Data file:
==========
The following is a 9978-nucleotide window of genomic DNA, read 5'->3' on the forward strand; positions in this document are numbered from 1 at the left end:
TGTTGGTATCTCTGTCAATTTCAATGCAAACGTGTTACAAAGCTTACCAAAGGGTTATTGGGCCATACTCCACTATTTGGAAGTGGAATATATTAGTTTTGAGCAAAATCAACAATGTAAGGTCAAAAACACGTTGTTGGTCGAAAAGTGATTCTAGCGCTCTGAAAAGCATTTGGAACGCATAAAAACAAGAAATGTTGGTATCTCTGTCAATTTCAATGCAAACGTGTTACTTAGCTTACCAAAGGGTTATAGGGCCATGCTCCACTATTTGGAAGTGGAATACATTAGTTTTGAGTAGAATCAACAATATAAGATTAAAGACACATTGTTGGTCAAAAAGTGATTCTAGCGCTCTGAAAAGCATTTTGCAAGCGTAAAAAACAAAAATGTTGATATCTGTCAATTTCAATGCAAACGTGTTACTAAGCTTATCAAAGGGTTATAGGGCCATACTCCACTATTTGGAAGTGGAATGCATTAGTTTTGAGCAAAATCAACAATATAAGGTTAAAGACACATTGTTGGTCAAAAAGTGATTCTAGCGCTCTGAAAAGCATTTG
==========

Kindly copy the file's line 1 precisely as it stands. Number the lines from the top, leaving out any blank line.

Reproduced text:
The following is a 9978-nucleotide window of genomic DNA, read 5'->3' on the forward strand; positions in this document are numbered from 1 at the left end: